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A First-Hand Experience: What to Expect When You Volunteer With GVI Laos

By George Williamson 3 years ago
Categories Luang Prabang

Interested in volunteering with GVI in Laos but not sure what to expect? Have the desire to teach English but are worried that you lack experience? Below is a piece written by recently departed volunteer George Williamson, who has kindly provided a first-hand insight in to volunteering with GVI in Luang Prabang.


Arrival, Training and Teaching

Arrival into Laos was slightly overwhelming; arriving quite late on the Friday I couldn’t really get a sense of where I’d arrived or what I’d gotten myself into. This was my first time in Asia as well as my first time doing TEFL teaching! I was met at the airport by one of the friendly GVI staff who helped me to settle in to my pre-project accommodation.


GVI really ease you into the process of teaching. On the first day, I met the rest of the volunteers and had an orientation of Luang Prabang which was great! You get a lot of free time after this initial orientation which is really good for wandering around, getting a bit lost and getting a sense of the vibe/culture in Laos. After the first day I was already starting to think I want to be here longer than 3 weeks!



George blog



Sunday and Monday were spent with our group of new volunteers doing comprehensive Introduction to TEFL Training which involved, teaching techniques, lesson planning, teaching tips and structuring a lesson. We also had a Lao lesson where the project manager only spoke to us in Lao, using all the techniques we had learnt. This allowed us to walk a mile in our students shoes and made us realize just what we’re trying to achieve and how to go about teaching English as a foreign language to non-English speakers. Initially I was fairly conscious of the fact that my only experience in front of a class was giving a 5/10 minute talk about my pet hamster or reading a short extract from a book. I was also aware of the fact that I was born in Liverpool and hence can’t pronounce any of my vowels properly. However I had nothing to worry about!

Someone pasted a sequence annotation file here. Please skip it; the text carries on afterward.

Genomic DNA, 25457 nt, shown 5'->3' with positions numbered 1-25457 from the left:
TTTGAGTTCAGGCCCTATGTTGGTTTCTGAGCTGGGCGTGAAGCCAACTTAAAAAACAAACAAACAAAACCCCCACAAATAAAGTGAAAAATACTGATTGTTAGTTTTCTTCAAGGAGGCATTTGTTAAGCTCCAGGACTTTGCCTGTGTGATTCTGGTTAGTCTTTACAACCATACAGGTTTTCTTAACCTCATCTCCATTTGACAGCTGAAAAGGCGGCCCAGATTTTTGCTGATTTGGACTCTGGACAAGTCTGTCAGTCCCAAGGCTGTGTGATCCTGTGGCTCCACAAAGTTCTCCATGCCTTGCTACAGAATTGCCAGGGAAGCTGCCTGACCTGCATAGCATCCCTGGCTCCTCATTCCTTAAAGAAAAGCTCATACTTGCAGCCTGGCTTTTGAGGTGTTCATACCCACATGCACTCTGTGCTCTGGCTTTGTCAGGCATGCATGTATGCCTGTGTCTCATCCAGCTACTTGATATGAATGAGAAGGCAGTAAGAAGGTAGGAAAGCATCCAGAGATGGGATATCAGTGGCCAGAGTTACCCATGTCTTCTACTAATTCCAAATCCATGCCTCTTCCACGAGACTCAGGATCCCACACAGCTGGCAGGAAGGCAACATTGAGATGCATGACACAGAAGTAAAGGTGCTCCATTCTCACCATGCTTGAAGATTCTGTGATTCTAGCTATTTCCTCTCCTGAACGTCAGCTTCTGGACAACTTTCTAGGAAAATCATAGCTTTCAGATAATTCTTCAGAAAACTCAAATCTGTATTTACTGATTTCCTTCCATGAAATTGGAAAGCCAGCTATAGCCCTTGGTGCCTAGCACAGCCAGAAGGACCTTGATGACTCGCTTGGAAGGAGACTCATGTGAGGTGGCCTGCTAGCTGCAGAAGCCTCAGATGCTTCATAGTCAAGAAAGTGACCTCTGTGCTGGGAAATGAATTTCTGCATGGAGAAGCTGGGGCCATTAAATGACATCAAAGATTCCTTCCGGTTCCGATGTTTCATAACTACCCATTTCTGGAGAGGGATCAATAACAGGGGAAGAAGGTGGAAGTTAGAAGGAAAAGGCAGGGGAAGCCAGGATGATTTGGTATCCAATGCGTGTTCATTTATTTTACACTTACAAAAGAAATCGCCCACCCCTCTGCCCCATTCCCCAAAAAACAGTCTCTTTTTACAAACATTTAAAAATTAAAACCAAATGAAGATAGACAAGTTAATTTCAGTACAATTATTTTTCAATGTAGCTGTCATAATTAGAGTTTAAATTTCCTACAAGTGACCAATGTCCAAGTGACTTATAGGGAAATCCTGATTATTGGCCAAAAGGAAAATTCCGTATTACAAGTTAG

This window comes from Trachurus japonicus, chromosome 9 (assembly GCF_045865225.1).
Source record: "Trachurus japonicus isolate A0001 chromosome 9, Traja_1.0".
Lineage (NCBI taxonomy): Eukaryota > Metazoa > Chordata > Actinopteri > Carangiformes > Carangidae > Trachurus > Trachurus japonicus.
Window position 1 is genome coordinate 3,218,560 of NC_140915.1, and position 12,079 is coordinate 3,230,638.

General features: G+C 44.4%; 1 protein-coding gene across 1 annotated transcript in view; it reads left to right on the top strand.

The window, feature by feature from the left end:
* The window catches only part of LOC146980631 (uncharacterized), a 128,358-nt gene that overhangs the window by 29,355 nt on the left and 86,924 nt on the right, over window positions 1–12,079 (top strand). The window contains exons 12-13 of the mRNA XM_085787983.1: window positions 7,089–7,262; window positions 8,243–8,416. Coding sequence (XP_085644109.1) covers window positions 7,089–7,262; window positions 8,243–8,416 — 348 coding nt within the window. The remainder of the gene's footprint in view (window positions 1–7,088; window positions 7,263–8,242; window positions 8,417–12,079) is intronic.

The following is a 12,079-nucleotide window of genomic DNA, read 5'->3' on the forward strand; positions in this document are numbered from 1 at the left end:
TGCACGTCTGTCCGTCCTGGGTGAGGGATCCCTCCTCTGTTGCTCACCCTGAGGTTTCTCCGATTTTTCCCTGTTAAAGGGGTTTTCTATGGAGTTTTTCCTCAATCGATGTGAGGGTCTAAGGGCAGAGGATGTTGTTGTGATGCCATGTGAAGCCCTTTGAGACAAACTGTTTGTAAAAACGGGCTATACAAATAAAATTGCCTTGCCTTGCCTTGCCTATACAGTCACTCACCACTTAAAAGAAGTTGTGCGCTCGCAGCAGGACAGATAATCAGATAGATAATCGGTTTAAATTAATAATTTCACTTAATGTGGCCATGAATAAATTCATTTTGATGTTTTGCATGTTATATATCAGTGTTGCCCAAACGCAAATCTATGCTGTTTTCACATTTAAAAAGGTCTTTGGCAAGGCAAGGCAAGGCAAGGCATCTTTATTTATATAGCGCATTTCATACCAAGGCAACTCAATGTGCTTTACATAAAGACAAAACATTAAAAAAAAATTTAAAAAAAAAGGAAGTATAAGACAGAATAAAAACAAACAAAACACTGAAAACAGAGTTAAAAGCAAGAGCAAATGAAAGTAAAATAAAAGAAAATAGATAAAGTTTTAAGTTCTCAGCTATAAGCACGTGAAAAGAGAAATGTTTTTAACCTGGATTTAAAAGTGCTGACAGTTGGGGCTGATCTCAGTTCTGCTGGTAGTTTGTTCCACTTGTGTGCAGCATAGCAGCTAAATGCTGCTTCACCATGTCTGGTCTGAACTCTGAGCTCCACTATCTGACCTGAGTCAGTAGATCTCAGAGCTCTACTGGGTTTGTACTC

First lesson was Year 2’s on Monday evening at Xayadeth College (just down the road from the guest house) with a fellow volunteers teaching partner. This was also the first time I’ve ever been called ‘Teacher George’ which felt very weird. It was odd how quickly being presented with 30-40 students became comfortable, but all of the students are so eager to learn that teaching no longer seemed daunting. Second lesson was the following morning at the Library teaching intermediate level English to a small group of 16-18 year old Novices with an experience volunteer as my teaching partner. This class was a lot of fun. Although it was a big learning process for me teaching grammar and higher level English, my staff mentor was extremely supportive. The third lesson was at MEC alongside a Lao teacher. MEC was great for meeting a diverse range of people in Luang Prabang.



Alms george



Luang Prabang and The Weekend

Luang Prabang itself is a place that’s hard not to fall in love with. There is a significant sense of sharing and giving in the community. Morning Alms and the work that goes into preparing the sticky rice or offering every single day just goes to show how selfless the community is. I found this amazing to witness and take part in.

On the weekends GVI would normally have an optional cultural experience or activity that we could all get involved with. Even though I was only in Laos for 3 weeks I got to visit a local village, do some building work and play a couple of football matches against ex-Novices/students which really helped to get immersed in the culture and feel more part of the community.



Football george



Teaching Novices in Luang Prabang is an experience that I’ll never forget. I’m already planning my next visit which will hopefully be next year doing a 6 month internship with GVI Laos. I’d like to say a massive thank you to all of the GVI staff, volunteers, guest house staff, students and everyone that I got the chance to meet and work with!


Written by Teaching Volunteer George Williamson